Prepare a Backup and Recovery Strategy
Regularly assess and test both your backup process and your backup files. This isn’t just important if your organization is at a high risk for cyber extortion either. What if your servers fail? Most organizations could benefit from putting more energy into their backup strategy. Make sure you know where information is stored, check that backups are actually happening, periodically perform recovery tests, and occasionally set aside time to think about if your backup strategy is actually protecting your data against all of your relevant risks.
It’s a great idea to have backups online. However, it’s equally important to have backups saved offline as well. Offline backups are out of reach for any attackers who might be able to get on your network. So even if a virus hits your servers, or ransomware takes over your online backups, you know you have at least one offline backup available as a failsafe.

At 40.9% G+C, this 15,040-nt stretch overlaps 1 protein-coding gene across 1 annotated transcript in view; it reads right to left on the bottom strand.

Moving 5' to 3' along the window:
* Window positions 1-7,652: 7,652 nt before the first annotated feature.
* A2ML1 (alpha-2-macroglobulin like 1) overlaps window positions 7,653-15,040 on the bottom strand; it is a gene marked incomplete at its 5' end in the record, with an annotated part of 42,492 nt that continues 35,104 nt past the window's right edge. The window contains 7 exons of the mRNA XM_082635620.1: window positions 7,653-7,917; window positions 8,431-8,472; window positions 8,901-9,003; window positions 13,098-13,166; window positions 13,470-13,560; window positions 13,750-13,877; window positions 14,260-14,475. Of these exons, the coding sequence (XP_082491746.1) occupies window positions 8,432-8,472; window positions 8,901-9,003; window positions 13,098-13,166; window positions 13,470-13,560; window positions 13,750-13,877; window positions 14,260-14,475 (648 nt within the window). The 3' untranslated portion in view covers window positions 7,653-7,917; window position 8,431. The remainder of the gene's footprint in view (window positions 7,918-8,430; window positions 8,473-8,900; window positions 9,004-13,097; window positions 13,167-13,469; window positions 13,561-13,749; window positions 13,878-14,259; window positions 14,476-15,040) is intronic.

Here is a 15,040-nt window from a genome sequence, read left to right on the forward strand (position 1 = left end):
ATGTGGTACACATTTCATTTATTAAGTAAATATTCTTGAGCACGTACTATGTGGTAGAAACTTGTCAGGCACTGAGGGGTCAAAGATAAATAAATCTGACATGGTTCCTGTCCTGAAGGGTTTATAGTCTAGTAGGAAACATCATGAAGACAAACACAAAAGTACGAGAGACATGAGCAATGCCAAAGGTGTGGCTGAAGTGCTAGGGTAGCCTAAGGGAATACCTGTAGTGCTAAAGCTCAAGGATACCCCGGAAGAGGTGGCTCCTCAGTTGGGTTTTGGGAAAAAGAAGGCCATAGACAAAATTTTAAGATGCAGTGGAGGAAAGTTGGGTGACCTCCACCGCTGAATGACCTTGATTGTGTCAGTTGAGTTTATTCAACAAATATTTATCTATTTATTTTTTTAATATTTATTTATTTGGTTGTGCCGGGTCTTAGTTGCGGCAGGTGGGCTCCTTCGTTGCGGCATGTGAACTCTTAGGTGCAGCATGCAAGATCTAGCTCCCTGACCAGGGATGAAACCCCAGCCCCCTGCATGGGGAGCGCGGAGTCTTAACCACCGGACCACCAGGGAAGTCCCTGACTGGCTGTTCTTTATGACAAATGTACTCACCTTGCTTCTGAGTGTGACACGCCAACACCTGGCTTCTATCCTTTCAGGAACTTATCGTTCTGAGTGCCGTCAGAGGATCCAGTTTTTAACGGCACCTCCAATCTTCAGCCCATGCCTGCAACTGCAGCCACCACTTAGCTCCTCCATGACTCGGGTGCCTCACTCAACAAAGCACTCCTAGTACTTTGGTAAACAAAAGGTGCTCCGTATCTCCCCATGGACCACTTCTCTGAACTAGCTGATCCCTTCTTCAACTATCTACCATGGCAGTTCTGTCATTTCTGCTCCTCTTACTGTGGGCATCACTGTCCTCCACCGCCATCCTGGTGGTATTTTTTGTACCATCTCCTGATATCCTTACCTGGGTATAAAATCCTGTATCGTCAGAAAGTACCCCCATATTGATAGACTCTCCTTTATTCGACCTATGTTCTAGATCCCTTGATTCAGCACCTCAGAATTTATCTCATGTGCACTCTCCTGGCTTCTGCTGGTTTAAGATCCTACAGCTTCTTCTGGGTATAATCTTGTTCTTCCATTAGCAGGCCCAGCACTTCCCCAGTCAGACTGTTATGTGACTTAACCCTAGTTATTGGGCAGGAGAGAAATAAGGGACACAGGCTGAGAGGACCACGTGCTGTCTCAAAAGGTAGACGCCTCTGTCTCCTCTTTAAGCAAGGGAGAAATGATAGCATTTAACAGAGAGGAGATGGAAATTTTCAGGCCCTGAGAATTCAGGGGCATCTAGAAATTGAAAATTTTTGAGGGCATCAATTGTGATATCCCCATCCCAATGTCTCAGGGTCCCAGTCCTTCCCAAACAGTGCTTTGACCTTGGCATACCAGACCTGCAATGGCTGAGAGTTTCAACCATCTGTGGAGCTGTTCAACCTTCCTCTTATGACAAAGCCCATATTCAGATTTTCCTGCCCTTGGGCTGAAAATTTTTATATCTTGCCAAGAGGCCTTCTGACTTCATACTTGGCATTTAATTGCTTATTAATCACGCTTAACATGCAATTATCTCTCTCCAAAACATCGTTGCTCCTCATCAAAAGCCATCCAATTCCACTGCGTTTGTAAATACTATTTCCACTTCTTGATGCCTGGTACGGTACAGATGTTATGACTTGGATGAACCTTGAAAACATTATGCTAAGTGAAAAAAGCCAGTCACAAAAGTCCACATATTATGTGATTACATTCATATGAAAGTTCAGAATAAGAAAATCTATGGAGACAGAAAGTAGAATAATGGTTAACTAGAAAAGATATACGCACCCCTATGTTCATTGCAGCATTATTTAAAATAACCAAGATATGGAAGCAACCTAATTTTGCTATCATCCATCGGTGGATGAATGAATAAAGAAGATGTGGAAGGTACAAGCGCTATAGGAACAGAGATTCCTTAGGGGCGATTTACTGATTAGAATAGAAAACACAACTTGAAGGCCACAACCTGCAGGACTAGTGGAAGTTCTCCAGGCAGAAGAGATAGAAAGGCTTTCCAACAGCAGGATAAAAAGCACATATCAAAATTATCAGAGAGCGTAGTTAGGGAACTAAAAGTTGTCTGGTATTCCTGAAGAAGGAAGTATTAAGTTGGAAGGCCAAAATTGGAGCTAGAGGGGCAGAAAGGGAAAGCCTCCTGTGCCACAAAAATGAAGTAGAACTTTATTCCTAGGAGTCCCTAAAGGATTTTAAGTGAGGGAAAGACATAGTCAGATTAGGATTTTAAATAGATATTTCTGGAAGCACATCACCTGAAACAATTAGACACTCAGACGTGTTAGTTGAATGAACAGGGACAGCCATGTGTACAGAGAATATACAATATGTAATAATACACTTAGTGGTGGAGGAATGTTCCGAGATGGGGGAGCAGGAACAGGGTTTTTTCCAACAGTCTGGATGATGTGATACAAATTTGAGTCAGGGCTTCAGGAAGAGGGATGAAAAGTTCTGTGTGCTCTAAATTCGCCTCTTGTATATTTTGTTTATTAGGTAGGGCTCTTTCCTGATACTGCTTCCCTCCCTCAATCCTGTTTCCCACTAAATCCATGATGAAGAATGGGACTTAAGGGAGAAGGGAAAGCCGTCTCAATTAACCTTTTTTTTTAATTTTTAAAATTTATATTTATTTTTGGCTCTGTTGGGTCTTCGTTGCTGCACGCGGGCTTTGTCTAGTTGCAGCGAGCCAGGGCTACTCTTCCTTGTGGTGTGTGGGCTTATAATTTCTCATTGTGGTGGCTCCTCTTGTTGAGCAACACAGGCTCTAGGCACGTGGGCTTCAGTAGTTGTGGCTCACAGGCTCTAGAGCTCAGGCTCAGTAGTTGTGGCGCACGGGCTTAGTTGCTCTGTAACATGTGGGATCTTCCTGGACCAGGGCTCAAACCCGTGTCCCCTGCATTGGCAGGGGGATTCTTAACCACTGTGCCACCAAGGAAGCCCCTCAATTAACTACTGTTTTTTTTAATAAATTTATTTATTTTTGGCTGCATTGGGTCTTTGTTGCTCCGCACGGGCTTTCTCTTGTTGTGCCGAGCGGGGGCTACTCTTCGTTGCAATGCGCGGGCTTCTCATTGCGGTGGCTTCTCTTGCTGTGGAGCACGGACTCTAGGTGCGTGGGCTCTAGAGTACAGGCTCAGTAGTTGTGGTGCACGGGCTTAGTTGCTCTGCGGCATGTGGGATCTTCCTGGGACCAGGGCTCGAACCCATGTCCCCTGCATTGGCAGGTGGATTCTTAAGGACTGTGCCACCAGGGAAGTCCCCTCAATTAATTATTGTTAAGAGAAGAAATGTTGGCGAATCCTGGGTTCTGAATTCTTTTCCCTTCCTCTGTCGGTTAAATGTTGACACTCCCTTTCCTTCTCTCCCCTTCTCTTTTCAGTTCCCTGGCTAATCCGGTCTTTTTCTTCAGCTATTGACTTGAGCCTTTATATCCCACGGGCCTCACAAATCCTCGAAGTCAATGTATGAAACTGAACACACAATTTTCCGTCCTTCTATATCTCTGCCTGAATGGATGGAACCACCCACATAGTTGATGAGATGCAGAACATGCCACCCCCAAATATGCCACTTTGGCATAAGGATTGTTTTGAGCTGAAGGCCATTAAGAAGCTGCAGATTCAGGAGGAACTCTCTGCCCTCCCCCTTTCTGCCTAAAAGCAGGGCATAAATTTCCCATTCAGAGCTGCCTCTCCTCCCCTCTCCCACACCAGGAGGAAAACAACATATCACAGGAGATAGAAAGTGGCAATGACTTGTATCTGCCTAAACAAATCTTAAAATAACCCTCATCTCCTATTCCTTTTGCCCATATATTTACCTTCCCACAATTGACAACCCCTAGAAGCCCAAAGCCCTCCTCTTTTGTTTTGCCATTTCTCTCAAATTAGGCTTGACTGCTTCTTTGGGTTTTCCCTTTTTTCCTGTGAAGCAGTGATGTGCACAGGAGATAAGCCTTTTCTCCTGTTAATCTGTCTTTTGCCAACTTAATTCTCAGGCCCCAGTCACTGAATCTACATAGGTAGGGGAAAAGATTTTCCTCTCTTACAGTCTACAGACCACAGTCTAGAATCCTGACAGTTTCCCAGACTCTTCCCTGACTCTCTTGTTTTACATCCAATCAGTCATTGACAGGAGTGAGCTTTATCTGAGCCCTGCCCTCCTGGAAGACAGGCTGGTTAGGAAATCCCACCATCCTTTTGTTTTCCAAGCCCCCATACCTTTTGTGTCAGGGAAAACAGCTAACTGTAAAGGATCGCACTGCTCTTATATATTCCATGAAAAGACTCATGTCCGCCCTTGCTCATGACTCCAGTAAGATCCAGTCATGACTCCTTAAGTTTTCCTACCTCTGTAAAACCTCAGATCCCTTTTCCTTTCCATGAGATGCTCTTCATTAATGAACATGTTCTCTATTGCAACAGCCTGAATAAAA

Implement Logging and Monitoring
Many organizations first become aware of gaps in logging when they are trying to respond to or research an incident. Before this happens to you, make sure logging is enabled, and configure logs so that they go to a central repository or offline backup so they are protected from loss or deletion.